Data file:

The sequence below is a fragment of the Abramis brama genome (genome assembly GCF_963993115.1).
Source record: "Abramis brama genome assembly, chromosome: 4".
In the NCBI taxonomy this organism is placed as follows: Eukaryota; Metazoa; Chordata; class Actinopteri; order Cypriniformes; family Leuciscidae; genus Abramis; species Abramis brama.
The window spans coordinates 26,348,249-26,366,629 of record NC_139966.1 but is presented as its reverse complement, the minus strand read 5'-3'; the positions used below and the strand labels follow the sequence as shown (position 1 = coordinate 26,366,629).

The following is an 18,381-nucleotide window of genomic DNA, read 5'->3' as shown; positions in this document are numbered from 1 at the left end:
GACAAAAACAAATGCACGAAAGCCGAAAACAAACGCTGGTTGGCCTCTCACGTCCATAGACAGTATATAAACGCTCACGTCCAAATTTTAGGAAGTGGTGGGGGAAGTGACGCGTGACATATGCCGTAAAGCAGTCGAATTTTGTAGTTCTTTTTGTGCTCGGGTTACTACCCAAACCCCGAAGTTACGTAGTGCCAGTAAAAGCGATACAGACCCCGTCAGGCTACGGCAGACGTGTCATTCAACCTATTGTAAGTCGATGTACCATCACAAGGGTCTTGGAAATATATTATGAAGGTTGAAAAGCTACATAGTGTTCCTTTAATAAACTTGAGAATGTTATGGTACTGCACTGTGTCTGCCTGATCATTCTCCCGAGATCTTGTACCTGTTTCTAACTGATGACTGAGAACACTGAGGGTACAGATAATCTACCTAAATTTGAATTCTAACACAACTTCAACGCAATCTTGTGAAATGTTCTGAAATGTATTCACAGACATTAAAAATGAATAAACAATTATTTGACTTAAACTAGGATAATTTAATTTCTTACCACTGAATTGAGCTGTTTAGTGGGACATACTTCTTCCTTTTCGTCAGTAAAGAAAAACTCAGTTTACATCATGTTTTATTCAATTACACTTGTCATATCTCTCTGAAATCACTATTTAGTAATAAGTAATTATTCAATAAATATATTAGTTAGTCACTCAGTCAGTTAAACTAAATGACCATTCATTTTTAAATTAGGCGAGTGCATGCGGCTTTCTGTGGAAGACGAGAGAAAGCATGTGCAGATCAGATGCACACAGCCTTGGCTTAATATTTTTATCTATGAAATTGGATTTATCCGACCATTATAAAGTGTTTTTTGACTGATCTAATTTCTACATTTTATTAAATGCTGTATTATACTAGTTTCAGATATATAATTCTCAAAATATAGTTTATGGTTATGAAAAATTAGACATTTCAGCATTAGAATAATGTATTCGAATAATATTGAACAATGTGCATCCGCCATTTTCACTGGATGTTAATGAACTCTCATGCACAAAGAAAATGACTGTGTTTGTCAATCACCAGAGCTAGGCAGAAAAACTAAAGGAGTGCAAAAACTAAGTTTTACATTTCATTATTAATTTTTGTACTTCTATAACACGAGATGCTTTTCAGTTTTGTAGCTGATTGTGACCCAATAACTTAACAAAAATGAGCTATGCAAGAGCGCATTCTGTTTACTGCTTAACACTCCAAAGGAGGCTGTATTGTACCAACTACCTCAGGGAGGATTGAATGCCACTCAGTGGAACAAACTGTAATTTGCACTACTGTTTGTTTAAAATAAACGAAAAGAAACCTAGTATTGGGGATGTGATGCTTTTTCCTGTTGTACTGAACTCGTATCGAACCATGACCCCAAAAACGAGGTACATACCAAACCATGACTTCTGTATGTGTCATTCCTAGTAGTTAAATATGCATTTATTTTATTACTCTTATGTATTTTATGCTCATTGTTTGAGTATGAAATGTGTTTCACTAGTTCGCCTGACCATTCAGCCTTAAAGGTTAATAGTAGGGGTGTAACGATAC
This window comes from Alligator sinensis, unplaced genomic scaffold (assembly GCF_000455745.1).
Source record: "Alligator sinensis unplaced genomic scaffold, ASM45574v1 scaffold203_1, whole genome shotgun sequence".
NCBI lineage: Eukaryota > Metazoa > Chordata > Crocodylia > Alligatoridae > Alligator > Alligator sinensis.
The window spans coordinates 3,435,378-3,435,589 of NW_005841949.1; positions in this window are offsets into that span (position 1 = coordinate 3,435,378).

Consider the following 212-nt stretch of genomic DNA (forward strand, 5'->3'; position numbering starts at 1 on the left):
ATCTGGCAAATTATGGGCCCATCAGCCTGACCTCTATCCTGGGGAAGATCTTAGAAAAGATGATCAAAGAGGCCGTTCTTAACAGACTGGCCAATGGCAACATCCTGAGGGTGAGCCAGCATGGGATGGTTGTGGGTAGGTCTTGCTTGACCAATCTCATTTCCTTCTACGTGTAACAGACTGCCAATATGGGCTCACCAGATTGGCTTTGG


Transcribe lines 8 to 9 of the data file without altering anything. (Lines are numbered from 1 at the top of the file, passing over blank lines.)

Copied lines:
Source record: "Alligator sinensis unplaced genomic scaffold, ASM45574v1 scaffold203_1, whole genome shotgun sequence".
NCBI lineage: Eukaryota > Metazoa > Chordata > Crocodylia > Alligatoridae > Alligator > Alligator sinensis.